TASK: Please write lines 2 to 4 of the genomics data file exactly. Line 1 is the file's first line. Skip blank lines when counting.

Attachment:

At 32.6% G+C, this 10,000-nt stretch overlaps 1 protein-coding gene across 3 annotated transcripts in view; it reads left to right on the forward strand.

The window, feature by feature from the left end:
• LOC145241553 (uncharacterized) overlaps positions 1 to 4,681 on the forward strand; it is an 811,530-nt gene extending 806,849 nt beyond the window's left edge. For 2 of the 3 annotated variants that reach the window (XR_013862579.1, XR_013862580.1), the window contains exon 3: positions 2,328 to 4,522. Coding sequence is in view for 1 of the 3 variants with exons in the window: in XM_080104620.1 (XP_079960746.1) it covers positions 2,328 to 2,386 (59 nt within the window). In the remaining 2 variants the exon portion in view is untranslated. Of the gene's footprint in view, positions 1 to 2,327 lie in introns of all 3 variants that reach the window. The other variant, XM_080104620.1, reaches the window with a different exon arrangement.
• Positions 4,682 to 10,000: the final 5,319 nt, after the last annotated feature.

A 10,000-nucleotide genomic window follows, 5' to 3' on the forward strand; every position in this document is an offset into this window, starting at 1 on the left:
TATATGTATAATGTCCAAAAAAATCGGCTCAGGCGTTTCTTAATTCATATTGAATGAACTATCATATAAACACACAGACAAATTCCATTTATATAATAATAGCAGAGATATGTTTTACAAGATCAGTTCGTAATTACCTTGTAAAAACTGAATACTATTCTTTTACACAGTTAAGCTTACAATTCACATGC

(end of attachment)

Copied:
The window, feature by feature from the left end:
• LOC145241553 (uncharacterized) overlaps positions 1 to 4,681 on the forward strand; it is an 811,530-nt gene extending 806,849 nt beyond the window's left edge. For 2 of the 3 annotated variants that reach the window (XR_013862579.1, XR_013862580.1), the window contains exon 3: positions 2,328 to 4,522. Coding sequence is in view for 1 of the 3 variants with exons in the window: in XM_080104620.1 (XP_079960746.1) it covers positions 2,328 to 2,386 (59 nt within the window). In the remaining 2 variants the exon portion in view is untranslated. Of the gene's footprint in view, positions 1 to 2,327 lie in introns of all 3 variants that reach the window. The other variant, XM_080104620.1, reaches the window with a different exon arrangement.
• Positions 4,682 to 10,000: the final 5,319 nt, after the last annotated feature.